The 160 years old automobile industry is at the crossroads of history - its fate hangs on a thread of uncertainty and great expectations. The COVID-19 pandemic has kick-started a creative disruption in the auto industry and the extent of its impact is still being explored.
When we hear Greta Thurnburg demanding all of us to drive electric vehicles (EVs) and save the environment, we cannot help wondering about its feasibility.
EVs have been around for more than a century and yet the internal combustion engine (ICE) cars are far ahead of EVs in terms of range, utility, and supply chain management.
The big oil and the giant carmakers have long suppressed the innovation of EVs and until the 2000s, the investment and energy diverted towards EVs were minuscule. The ICEs enjoy 160 years of leadership in the race. So the competition looks like that of David and Goliath.
Clearly, EVs are the future unless humans have no problem with destroying their cradle and turning earth into a real-life dystopian film set. The world is moving fast towards an EV era and it has created a creative disruption in the auto industry.
However, despite the massive investment and interest in the EV sector, a few key obstacles remain standing on the path to the brave new future. Bangladesh Auto Industries Limited (BAIL) has taken the initiative to manufacture EVs in our country and evidently, the road is just as smooth as the streets of Mirpur. Moreover, the global EV industry itself is marred with a number of shortcomings.
EVs require a large investment in R&D (Research and Development). Tesla spent USD 1.5 billion in R&D last year, while the figure stands at a staggering USD 7.5 billion for BAIC, the second most selling EV producer. Therefore, it is no surprise that EVs are nearly USD 100,000 apiece, which is beyond the reach of mass people.
The EVs require a substantial amount of connectivity among vehicles and cloud servers. At present, the current infrastructure is not sufficient enough to support this system.
The security issue still looms large. Fully connected vehicles are vulnerable to hacking and cyberattack. And the driving assistant installed in the EVs is yet to gain confidence.
According to the American Automobile Association, an issue is found with the driving assistants every 8 miles on average. The data should be taken with a grain of salt, but it does not change the consumers’ scepticism as only 17 per cent of them trust EVs’ driving assistance system.
The biggest challenge for the EVs is the battery which is the most important part of the vehicle. Unless the battery is improved, neither the range nor the versatility of ICEs can be achieved by green cars.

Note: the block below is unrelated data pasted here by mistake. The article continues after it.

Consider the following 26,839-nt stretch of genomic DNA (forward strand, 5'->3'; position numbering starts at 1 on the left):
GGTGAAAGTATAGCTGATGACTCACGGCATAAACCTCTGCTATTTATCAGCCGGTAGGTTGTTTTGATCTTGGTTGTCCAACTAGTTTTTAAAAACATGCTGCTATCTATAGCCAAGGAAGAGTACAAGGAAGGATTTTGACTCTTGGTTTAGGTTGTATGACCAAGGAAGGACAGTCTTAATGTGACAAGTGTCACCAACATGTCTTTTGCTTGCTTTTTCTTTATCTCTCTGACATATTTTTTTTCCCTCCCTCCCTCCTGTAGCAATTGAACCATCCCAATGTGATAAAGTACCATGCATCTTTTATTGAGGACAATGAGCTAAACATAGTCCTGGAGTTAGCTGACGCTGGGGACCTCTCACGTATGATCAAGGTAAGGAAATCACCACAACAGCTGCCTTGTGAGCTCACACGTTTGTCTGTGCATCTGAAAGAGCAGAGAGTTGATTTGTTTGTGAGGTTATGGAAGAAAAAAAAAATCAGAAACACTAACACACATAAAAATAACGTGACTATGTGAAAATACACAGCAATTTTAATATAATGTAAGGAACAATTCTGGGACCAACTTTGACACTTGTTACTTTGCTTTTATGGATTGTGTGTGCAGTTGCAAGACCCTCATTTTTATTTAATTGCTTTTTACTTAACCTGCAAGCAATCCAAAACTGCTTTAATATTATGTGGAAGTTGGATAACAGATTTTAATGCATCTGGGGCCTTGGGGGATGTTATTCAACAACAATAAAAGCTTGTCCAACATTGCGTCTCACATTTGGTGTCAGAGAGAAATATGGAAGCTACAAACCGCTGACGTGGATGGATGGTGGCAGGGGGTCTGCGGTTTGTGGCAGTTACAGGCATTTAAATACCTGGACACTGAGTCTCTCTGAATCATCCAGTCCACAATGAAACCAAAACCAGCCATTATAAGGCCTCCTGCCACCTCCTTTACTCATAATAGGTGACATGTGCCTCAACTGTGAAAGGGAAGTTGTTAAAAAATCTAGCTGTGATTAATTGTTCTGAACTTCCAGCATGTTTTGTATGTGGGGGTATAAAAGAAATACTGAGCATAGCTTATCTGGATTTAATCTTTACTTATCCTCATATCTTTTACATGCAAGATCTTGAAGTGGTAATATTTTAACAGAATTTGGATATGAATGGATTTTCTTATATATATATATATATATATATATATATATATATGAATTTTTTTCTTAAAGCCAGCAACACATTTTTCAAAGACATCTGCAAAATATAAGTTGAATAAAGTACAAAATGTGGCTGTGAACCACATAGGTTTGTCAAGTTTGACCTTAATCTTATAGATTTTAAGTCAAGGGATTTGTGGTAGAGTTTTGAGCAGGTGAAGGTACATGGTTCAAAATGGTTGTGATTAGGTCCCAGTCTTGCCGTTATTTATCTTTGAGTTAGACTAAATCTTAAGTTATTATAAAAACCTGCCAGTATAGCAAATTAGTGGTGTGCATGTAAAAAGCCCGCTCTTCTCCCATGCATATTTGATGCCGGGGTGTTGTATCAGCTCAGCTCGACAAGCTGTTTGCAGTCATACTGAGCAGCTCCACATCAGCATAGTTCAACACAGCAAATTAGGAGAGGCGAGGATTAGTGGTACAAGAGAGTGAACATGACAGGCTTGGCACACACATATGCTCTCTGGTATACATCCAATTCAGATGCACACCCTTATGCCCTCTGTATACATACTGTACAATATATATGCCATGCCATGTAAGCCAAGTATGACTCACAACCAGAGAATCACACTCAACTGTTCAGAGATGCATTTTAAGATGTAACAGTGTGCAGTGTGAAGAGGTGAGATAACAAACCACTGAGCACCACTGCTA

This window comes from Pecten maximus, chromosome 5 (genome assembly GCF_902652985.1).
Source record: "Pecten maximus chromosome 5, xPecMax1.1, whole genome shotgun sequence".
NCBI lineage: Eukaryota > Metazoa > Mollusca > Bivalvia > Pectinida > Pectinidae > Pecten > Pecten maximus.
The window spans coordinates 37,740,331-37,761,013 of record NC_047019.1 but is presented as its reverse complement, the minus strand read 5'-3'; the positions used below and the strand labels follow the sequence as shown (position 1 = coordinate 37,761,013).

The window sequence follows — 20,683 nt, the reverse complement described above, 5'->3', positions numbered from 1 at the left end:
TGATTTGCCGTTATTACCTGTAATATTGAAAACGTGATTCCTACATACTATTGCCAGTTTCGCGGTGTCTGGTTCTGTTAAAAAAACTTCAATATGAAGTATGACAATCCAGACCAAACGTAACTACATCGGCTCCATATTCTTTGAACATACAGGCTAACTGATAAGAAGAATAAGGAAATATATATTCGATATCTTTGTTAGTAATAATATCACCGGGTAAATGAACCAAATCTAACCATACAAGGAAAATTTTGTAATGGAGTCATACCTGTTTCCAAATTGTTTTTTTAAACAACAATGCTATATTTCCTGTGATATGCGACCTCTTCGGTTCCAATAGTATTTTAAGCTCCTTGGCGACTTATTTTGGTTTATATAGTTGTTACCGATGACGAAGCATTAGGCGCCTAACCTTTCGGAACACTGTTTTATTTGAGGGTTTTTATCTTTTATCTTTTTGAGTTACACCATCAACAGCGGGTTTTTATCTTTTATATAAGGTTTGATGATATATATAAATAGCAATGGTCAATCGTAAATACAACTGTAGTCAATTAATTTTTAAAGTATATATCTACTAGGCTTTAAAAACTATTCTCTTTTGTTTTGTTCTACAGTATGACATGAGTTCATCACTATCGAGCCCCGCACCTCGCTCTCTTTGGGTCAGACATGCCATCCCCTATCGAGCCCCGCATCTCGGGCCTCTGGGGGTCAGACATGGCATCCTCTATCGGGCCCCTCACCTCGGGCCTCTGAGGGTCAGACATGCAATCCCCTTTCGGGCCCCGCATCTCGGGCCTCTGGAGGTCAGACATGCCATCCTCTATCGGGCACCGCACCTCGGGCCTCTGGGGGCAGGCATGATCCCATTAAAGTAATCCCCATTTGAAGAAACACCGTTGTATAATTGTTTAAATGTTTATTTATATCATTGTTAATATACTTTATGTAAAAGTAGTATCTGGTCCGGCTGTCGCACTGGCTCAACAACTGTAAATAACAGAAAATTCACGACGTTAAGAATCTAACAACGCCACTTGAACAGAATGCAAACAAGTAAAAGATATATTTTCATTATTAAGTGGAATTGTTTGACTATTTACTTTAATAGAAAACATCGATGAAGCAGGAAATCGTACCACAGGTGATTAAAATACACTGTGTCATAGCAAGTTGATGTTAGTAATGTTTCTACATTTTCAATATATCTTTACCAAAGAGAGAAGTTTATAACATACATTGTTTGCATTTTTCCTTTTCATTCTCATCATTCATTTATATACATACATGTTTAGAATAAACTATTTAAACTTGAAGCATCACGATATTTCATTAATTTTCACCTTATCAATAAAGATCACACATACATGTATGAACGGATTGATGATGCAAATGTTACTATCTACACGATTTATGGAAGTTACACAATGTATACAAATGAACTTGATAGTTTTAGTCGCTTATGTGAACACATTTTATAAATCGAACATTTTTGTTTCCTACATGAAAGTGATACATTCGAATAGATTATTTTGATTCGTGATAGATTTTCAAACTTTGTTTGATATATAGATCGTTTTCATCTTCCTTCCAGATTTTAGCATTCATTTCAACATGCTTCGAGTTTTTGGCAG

The complex supply chain will also be a major obstacle for EVs as an average car requires nearly 30,000 parts from all around the world. This supply chain process is nowhere near prepared to be operated by AI. It has become evident when Tesla went through a production hell to mass-produce its Model 3.
Moreover, the tech giant’s grip on the software of the EVs can potentially undermine the current global automobile scenario and no one is a fan of the all-encompassing influence of tech giant companies over our lives.
At an organisational level, EVs require a complex network of human operators. Such a delicate network is still a far cry at today’s standard. Software development is still at an obscure level of machine learning algorithms.
The data collecting method of the EVs will raise ethical questions. Tech giants have gained notoriety for unethical data collection already. Therefore, a strong framework is needed, in which both the governments and the manufacturers are lagging far behind.
Lack of regulation, infrastructure and recharging capacity will hinder the EVs’ entry into the local consumer market.
Most of the EVs are being sold in the so-called first world, whereas the impoverished but global warming hotspots like China and India are not in the mood of ending their relationship with the ICEs.
So, the EVs have remained a rich man’s choice, leaving out the middle class off the game.
The class conflict of green policies is evident here, and this gap is going to be widened unless there is a systematic approach to transform the automobile industry to be not only pro-earth but also pro-people.
And most importantly, the electricity of the EVs has to come from somewhere as EVs are expected to raise the global demand for electricity by 6.8 per cent in 2040.
For now, the most popular source of electricity is coal which provides 38 per cent of global electricity. Any alternative is just too risky and too troublesome at present. The recent global energy crisis stands as a testament to this statement.
So, unless a clean source of electricity becomes mainstream, pushing the EVs on the streets serves no better purpose than being a feel-good shallow environment policy.
So, whatever the shiny experts or green politicians say about the global auto industry going electric in the next 20-30 years is a bit hard to achieve as the scenario stands at present.
Shadique Mahbub Islam is currently pursuing a bachelor’s degree in Economics at the University of Dhaka.